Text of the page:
Whispers of Memory

Crossposted to DailyKos.

A year has passed now -- has it already been a year?

Mumsie passed away as midnight rolled the calendar from December 18th to 19th last year. It was only recently that we started to gather her things and put them away; some donated (lots of clothing), some to the trash (old mattresses and old furniture)...some things, of course, staying where they'd been for years.

The roses in the window box
Have tilted to one side
Everything about this house
Was born to grow and die

Oh it doesn't seem a year ago
To this very day
You said I'm sorry honey
If I don't change the pace
I can't face another day
        -- "Love Lies Bleeding" lyrics by Bernie Taupin

Some things just seem to need to stay a bit longer.

We've got -- and will keep -- the wonderful old quilts that Mumsie made over the years. Her comfy chair and hassock, in the front room -- that's also going to stay a while, in spite of getting on in years. Most times, it even has a throw she knitted or one of her quilts hanging over the top of it. Wifey used to sit in the chair after Mumsie would go to bed; now, she sits in the way Mumsie did, at an angle, as if ready to snooze.

We've had reminders of Mumsie crop up constantly, of course. It's not unlike one or the other of us to reminisce about her or quote one of her favorite sayings or song, or to mimic some of the more vibrant interchanges we'd had during our years of caretaking, before she had to go to the nursing home.

The dogs, too, still remember Mumsie. It's fitting, as she remembered them right up until she could no longer communicate. They were an odd lot.

Ember was Mumsie's fur-coated alarm clock. She would be waiting at Mumsie's door every morning at the same time, waiting for me to open the door and let her in to go discharge her duties. She would go in, gently stop and scratch her neck at the foot of Mumsie's bed -- the rattling of her collar appeared to be part of the routine -- and then softly leap up at the foot of Mumsie's bed and walk along edge. She'd bend over Mumsie's sleeping form and lick her face, or -- if the face wasn't accessible -- begin licking any exposed skin, usually a forearm. Mumsie would awaken with a smile, and after cuddling the little dog for a few minutes she'd rise and go to the restroom. She slept in the master suite, and had her own bathroom; the fact that she'd lived in the same room for 40+ years made going to the bathroom at night very easy.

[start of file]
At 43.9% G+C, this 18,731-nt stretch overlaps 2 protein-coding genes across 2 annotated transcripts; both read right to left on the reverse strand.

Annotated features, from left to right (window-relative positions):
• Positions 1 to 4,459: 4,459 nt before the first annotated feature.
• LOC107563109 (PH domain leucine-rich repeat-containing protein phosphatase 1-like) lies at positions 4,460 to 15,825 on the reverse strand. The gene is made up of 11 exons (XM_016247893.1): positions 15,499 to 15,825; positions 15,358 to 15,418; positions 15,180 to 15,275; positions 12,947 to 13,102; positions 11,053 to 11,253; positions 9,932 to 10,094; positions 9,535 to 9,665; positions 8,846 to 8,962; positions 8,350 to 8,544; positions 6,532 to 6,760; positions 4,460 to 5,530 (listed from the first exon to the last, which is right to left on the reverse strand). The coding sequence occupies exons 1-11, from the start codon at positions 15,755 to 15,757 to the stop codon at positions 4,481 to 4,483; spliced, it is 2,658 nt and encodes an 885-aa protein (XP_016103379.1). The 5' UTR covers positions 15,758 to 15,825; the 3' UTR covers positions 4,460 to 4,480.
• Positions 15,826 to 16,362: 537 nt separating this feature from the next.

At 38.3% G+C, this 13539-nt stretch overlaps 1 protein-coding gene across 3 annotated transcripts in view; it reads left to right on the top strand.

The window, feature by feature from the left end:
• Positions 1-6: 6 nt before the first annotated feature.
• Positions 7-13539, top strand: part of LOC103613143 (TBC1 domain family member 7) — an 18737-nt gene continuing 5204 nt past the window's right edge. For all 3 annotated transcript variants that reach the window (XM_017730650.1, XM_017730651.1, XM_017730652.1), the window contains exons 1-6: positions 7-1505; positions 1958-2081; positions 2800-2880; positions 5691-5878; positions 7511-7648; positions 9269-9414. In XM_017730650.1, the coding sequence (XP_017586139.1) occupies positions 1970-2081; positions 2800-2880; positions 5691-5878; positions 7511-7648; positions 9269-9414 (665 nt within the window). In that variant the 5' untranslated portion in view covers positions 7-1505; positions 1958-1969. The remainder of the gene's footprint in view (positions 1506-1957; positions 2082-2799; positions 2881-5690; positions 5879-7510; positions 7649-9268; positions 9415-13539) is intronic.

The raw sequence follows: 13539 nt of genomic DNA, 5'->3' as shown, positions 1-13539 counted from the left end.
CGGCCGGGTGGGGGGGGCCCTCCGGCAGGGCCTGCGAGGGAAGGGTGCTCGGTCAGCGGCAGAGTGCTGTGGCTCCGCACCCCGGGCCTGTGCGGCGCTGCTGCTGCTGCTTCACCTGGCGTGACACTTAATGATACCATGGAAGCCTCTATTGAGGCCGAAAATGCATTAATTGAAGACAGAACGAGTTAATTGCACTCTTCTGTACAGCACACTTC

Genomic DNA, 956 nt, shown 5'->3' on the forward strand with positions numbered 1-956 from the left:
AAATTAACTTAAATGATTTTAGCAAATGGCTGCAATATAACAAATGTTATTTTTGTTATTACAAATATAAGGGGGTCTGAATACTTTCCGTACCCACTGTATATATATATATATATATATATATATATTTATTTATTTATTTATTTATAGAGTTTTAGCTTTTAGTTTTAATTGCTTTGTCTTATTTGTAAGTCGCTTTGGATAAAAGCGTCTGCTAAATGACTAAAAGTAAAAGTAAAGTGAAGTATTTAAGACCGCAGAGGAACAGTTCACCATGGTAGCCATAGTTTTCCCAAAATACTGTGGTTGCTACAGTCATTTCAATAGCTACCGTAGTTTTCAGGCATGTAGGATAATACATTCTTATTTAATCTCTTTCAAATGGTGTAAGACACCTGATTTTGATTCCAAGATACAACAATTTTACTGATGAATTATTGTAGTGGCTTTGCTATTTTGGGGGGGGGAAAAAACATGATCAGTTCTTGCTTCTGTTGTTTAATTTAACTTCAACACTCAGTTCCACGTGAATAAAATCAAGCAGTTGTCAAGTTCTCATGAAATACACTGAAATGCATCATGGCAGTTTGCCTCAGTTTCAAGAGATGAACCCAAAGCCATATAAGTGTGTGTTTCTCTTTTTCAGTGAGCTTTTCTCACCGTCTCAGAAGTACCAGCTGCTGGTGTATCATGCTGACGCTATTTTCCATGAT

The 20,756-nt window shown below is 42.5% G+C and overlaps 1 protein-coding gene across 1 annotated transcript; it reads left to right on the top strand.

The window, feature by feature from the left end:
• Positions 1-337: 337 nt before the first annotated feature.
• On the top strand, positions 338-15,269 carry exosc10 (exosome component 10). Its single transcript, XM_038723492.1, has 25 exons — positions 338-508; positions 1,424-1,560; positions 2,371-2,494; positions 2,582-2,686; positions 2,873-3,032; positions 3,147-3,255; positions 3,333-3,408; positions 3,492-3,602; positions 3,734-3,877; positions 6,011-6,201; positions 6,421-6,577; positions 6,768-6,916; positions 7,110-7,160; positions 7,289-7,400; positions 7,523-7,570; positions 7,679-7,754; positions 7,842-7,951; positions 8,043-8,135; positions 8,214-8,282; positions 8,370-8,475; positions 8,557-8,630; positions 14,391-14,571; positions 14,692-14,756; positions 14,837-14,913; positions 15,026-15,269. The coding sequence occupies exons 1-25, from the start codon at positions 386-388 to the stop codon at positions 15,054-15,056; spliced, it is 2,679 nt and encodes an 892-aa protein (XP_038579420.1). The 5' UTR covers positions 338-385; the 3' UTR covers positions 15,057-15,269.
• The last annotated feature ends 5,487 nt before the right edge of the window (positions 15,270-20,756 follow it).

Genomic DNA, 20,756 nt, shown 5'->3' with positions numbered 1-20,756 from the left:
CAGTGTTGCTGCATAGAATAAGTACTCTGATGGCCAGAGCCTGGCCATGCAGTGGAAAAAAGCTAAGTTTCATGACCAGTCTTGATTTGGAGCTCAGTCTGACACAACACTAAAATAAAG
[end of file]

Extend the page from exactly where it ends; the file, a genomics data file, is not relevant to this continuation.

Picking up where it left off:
Before Mumsie had become truly wobbly, Jack used to come into the bedroom while Mumsie in the bathroom and wait for her to come out. She would wobble out with a slow shuffle, and he'd greet her by slapping his forelegs and paws on the ground playfully. Mumsie would chuckle and protest "I can't play with you -- I'm 83 years old!" Jack would cock his head, accept the gentle rebuttal and go jump up on Mumsie's bed to wait for her to get ready for the day.

We all had routines. By sticking to the same morning routine, it was relatively easy to manage everyone. It also formed lasting memories.

We hadn't realized how much the dogs had bonded to Mumsie before she had passed. Wifey and I figured it out just a few short months ago, when took a walk with the dogs and encountered someone who triggered a few whispers of memory within all of us. It started simply enough...


Jack, the five and a half year old Alaskan Malamute, stopped cold and focused intently on the elderly woman across the road.

Something about his stance spoke of memory and recognition, mixed with a touch of uncertainty.

He turned his head this way and that, then made a tentative play-slap on the ground.

The elderly woman grinned and began wobbling toward him.

He bounced with joy and tried vainly to close the gap.

As I watched, I realized that he thought she was Mumsie, who he had not seen in the flesh for many months. The grin and the wobble appeared to confirm it for him -- he ~really~ wanted to go say hi, his tail wagging a mile a minute.

"Jack, NO!"

He relented, slightly.

"Jack, c'mon -- ~walk~...we're going to the park."

He grudgingly acquiesced, stealing glances back toward the woman on the sidewalk across the street. The elderly lady looked a tad disappointed and confused...she had an air of uncertainty, like she didn't know if she had done something wrong.

Like Mumsie sometimes looked, especially toward the end.

I grinned and smiled, hoping the effort of keeping Jack under control wasn't contorting my face strangely, and called out that he loved making new friends, but he might accidentally knock her over because he didn't know his own strength. She grinned back, a little uncertain and hinting disappointment, but with more understanding than she'd had before. She no longer looked like she was thinking of crossing the street to us.

Half an hour later, we walked back along the same area. The elderly woman was still across the street, now one house further down from where she'd been.

Again, Jack focused on her as if he was still trying to confirm the memory. He made a couple test pulls to see if he'd be allowed to close the gap, but I held him close with the leash. No go.

We walked home.

* * *